Forward Delete On Apple Notebooks


At my desktop workstation I use an external keyboard and mouse with my Mac notebooks, and one keyboard function I really miss when I use them in actual hands-on laptop mode is the freestanding keyboard’s dedicated Forward Delete key. It’s something I’m accustomed to having, use frequently, and find annoying when it’s not available.

Apple (s aapl) actually does build a forward delete function into its notebook keyboards, although it requires pressing a modifier key. If you have a G3 Series or newer PowerBook, iBook, MacBook Pro, MacBook or MacBook Air, you can delete the character to the right of your cursor by pressing fn-Delete (function-Delete). All Mac laptops since the PowerBook G3 Series have had an fn modifier key.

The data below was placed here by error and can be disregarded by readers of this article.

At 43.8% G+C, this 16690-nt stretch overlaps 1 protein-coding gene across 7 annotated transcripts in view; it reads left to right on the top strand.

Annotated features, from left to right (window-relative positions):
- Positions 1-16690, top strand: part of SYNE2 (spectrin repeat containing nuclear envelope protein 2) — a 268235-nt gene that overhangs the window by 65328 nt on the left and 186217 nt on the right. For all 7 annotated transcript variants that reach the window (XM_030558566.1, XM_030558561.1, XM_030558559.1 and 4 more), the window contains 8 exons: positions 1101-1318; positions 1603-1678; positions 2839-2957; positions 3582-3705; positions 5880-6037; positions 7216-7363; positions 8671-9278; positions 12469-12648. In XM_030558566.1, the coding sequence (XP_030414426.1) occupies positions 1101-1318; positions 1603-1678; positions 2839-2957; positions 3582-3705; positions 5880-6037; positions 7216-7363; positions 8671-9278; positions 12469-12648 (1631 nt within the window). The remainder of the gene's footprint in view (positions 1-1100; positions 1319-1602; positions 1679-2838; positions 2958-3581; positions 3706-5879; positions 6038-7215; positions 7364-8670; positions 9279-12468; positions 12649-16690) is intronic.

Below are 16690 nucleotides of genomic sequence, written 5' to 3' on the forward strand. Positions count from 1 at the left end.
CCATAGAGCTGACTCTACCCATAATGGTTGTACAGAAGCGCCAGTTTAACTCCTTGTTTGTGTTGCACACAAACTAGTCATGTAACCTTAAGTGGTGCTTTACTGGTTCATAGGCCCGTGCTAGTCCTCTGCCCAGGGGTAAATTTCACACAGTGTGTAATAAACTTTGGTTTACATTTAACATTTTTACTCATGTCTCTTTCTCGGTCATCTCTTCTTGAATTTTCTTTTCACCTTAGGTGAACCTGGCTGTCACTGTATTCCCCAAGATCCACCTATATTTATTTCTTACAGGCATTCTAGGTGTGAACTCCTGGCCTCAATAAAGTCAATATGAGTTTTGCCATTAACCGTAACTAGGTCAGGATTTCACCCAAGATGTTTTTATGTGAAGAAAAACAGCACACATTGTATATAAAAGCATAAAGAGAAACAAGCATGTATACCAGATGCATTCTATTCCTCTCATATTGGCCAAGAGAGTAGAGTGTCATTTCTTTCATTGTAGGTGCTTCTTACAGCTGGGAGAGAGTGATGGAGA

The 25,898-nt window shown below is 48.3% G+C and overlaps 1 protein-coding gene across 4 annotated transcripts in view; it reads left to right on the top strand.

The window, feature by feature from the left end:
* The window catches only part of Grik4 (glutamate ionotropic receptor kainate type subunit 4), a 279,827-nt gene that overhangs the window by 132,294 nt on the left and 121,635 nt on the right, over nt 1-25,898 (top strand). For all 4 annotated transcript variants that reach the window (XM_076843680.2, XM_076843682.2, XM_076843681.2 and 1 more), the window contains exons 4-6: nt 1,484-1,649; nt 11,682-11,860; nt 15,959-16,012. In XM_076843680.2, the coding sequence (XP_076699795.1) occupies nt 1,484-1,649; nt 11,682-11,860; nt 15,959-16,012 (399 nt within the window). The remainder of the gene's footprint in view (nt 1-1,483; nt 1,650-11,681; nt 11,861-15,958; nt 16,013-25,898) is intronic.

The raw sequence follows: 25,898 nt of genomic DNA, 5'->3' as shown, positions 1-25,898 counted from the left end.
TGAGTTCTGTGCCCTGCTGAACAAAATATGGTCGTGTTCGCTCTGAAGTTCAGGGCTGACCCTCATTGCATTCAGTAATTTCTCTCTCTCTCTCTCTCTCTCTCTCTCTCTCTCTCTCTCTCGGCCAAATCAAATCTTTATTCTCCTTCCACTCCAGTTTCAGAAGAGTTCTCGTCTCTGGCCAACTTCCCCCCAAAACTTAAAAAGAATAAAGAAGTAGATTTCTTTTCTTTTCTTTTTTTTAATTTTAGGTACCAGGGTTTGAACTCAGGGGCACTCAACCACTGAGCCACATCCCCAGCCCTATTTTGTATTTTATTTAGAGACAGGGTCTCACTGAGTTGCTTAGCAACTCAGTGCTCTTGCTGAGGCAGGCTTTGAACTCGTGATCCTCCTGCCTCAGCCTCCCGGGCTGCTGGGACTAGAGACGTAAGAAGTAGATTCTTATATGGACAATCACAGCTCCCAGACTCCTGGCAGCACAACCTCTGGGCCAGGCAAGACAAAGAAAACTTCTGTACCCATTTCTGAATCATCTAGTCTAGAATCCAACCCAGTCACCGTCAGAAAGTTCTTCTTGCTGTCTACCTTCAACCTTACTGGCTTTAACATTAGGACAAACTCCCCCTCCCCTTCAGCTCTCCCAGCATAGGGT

While this is not as convenient as having a real, dedicated Forward Delete key, it’s a lot better than no forward delete function at all.

One Touch Forward Delete

There is also a way to have one-touch forward delete on your laptop’s keyboard. DoubleCommand is open-source Preference Panel software for Mac OS X that lets you remap key functions. They’re often used to make PC keyboards more comfortable and convenient to use with a Mac, for instance swapping the Alt (Option) and Windows (Command or Apple) keys, since they’re in swapped positions on Mac and PC keyboards. DoubleCommand also allows you to reconfigure one of the more redundant keys on a notebook’s keyboard (say, the Backslash key) to work as a Forward Delete key.


You can configure DoubleCommand to use the right Option key as Forward Delete, Control or Enter, swap Delete and Forward Delete, and use Caps Lock as Forward Delete, to name a few examples.



It always cracks me up to see the people who are so tied up in Apple that they say things like, “now I realize I never needed that key at all!” To me, that just sounds like “thank you sir! May I have another?”